It would be quite satisfactory if Ireland, which was forced to get under the spell of massive pressure, could keep quiet and keep the numbers low.

We'd like to deal with how Wayne Barnes treats Ireland, mostly based on a fine that threatens Grand Slam in 2009, but if the hosts begin blaming the Englishman on Saturday at nine o'clock, then they will only blame themselves.

He's got 15 minutes, so he knows what's going on.

"We've been severely penalized in the past, more than any other ref, so we have to be really cautious this week," Sexton said.

The battle between half-partners also promises to be special. Johnny Sexton and Beauden Barrett are both on the World Player of the Year list, and if the New Zealander gets a nod, it will be three in a row.

Sexton kicked out of the desperately poor hand in the 28-17 victory over Pumas and he knows more than anyone that it can not be repeated.

Barrett, who won the 71st match last week against England, even added dropgoals to his repertoire.

The latest Aviva test against New Zealand was infamous due to the brutal way New Zealand made its business.

Schmidt mentioned that when he named his party on Thursday and contained four changes.

"We have to get out and get as well as we get," he said, because he had not played a potentially significant decisive factor before.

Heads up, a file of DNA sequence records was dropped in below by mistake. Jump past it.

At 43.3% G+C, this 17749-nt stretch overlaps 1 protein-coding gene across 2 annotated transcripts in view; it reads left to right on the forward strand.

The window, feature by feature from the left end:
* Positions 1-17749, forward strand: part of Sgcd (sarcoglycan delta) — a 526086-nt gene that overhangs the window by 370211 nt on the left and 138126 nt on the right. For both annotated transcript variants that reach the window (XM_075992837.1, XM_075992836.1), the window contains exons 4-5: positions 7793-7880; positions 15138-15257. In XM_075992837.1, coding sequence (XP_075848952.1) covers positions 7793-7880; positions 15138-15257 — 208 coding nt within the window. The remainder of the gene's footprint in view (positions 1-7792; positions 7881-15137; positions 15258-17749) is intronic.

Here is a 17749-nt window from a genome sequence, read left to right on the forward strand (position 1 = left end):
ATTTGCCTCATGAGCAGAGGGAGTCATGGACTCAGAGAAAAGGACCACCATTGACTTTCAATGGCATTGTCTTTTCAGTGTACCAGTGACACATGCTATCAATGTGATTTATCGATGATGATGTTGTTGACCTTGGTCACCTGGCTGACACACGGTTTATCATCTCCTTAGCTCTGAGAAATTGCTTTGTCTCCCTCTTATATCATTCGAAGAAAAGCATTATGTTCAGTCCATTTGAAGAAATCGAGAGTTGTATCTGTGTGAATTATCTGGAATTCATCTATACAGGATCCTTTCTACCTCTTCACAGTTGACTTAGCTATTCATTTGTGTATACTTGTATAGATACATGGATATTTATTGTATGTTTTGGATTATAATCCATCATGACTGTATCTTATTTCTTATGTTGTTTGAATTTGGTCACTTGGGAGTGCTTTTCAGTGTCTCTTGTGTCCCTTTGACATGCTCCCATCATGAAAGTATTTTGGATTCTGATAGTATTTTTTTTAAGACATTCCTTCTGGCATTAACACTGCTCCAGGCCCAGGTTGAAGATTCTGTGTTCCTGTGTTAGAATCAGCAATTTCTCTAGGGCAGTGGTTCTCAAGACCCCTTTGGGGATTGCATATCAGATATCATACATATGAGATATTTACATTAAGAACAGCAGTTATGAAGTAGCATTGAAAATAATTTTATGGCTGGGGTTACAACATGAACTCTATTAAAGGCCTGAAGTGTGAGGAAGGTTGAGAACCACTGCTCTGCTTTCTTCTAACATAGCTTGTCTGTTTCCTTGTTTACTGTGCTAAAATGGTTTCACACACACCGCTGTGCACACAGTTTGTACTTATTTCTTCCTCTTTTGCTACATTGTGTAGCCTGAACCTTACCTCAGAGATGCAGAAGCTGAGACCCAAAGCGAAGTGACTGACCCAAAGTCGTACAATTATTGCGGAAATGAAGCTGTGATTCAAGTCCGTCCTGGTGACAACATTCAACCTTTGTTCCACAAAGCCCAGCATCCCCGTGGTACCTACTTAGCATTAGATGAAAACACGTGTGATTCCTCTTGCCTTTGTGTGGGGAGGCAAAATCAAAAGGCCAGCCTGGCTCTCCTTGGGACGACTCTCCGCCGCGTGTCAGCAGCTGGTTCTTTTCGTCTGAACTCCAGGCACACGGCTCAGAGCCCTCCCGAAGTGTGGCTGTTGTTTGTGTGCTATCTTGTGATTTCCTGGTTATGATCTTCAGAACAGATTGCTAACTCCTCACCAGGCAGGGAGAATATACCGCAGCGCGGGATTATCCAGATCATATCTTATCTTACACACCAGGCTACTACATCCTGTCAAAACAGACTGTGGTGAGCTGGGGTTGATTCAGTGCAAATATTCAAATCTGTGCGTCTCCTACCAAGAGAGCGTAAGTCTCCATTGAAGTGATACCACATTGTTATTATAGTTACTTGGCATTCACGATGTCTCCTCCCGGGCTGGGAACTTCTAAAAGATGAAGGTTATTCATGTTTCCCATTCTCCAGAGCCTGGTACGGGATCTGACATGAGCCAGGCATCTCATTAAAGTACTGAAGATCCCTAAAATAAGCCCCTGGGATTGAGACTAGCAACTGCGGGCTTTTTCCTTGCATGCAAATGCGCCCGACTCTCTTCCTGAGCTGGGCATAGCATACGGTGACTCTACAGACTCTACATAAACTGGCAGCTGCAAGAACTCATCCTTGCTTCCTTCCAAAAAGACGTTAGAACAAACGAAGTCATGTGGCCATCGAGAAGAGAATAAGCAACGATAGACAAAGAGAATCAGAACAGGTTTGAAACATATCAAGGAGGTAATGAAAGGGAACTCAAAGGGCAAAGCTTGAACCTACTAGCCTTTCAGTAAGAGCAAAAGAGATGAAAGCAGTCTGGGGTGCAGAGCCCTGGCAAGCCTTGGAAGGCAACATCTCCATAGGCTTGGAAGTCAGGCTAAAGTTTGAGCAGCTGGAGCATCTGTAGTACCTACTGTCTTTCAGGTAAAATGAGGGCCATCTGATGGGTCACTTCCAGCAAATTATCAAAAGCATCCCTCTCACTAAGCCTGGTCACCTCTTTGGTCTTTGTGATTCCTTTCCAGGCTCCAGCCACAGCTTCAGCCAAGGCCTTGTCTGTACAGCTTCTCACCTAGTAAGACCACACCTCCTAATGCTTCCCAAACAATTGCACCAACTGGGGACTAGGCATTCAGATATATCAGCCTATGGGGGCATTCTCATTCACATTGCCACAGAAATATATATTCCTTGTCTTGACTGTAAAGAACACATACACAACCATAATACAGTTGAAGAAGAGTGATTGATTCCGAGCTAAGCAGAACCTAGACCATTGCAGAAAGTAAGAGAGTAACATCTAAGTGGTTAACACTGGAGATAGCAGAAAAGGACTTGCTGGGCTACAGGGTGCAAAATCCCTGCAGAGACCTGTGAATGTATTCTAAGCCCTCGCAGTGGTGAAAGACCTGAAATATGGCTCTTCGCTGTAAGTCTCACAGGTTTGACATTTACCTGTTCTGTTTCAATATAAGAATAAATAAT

"That's why it's going to make a fair kind of competition."

When Ireland is turned on, like most Grand Slam campaigns, the engine is like an unstoppable machine.

For Argentina it was clear that the machine needed some oil. That's the hope for Schmidt and his men that they're getting better in their closet.

Rob Kearney – along with Sexton's only survivor, who is starting to return from victory 40-29.

Set-pieces and kick-off receptions need to be sorted out – New Zealand is the best when using restarts to retain property – and Sexton must be exactly from the boot, there are plenty of things to go right.

This means that New Zealand, which has not lost in Europe since 2012, has weak air of vulnerability. South Africa has punished them in the Rugby championships, and England has suspected that it dropped her last week to lose Twickenham.

In an interview with RTÉ Sportem, who was questioned about the game plan to be brought by All Blacks, former captain Tana Umaga said: "If you can hold the ball out of their hands for a long time, it will stop them." You have to make sure you do All Blacks. "

Also talking to RTÉ Sport, Captain Kieran Read gave a hint of how he got it right.

"We know that when a team opens against us, it will probably be the best season, and it will ensure that we have to get our preparation right," he said.

Champions of six nations could do some things that do not have the world's top champions, and luck has never been lost.

Watch Ireland in New Zealand via our / Sport and News Now, watch live on RTÉ2 and RTÉs or watch live commentary on RTÉ Radio 1 this Saturday (kick-off 7pm)